Being arrested in Las Vegas can come as a shock to someone simply out for a good time. What you do and say after an arrest can do a lot to keep an unpleasant experience from turning into a nightmare.
To help you protect your rights after an arrest, our Las Vegas, Nevada criminal defense lawyers discuss the following:
- 1. What do I have to tell a Las Vegas police officer?
- 2. What should I say if I am arrested in Nevada?
- 3. What is the arrest process in Las Vegas?
Legally, you are not obligated to tell an officer anything other than your name.1 An officer must have probable cause to arrest you, so you cannot be arrested simply because you refuse to answer questions.
In a traffic stop scenario where you are the driver, NRS 483.350 also requires you to provide your driver’s license, vehicle registration, and proof of insurance upon request.
Note that if a Las Vegas Metropolitan Police Department (LVMPD / “Metro”) or Nevada Highway Patrol (NHP) officer asks if you have a concealed weapon on your person, we recommend you disclose that you have one only if
- the weapon is legal and
- you have your current and valid CCW permit and your ID on your person
Otherwise, you are usually better off not answering. Admitting you have a weapon will justify the law enforcement officer detaining you and possibly arresting you on weapons charges.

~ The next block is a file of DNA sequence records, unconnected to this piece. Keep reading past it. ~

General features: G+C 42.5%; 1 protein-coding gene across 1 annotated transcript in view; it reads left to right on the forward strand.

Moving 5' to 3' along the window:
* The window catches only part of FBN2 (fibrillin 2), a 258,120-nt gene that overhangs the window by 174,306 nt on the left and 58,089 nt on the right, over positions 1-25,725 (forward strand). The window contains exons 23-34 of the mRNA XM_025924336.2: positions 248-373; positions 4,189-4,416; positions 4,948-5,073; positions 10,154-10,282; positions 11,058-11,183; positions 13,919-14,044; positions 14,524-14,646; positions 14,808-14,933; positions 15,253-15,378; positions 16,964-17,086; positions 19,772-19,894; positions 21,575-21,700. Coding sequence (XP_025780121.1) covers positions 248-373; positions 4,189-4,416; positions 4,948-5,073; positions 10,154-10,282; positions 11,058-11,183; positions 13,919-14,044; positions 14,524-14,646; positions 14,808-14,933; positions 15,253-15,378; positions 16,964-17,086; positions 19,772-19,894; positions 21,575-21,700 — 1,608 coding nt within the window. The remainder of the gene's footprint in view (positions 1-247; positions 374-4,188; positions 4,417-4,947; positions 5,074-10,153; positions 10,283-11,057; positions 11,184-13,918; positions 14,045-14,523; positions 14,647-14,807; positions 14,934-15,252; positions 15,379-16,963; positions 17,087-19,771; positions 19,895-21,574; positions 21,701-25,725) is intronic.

The foregoing is not intended to constitute legal advice for your specific situation. To discuss your case with one of our Las Vegas defense attorneys, we invite you to contact us.
There are two things it always makes sense to tell the police if you are arrested:
- You want to speak to your lawyer, and
- You are invoking your right to remain silent.
Contrary to what you see on TV, the police will not necessarily read you your Miranda rights immediately after an arrest or even at all. You are not entitled to a Miranda warning unless and until you:
- are in custody and
- are being officially interrogated.
Often the police will ask their questions before they arrest you (and before your Miranda rights kick in). This is why it is often best to say little or nothing during a police stop.
For very low-level misdemeanors, the officer may simply write you a citation to appear in court and let you go. If you are taken into custody, you will most likely be brought to:
Once at the CCDC or jail, you will be booked and processed. The police will:
- take your fingerprints and photo (mug shot), and
- remove your belongings from you and inventory them.
After you have been processed, you will usually have the right to post bail (assuming you have the funds). Otherwise, you will be taken before a judge within 72 judicial hours for your arraignment (where you are formally charged).
If you have been arrested in Las Vegas, Nevada, our caring criminal defense and DUI lawyers can help you with police interrogations, bail procedures and Nevada criminal arraignments.
We can also negotiate plea bargains with the Clark County District Attorney or bring a motion to suppress evidence based on a violation of your Miranda rights. And, if necessary, we’ll fight to secure you a “not guilty” verdict at trial.
Learn more about the definition of arrests (NRS 171.104).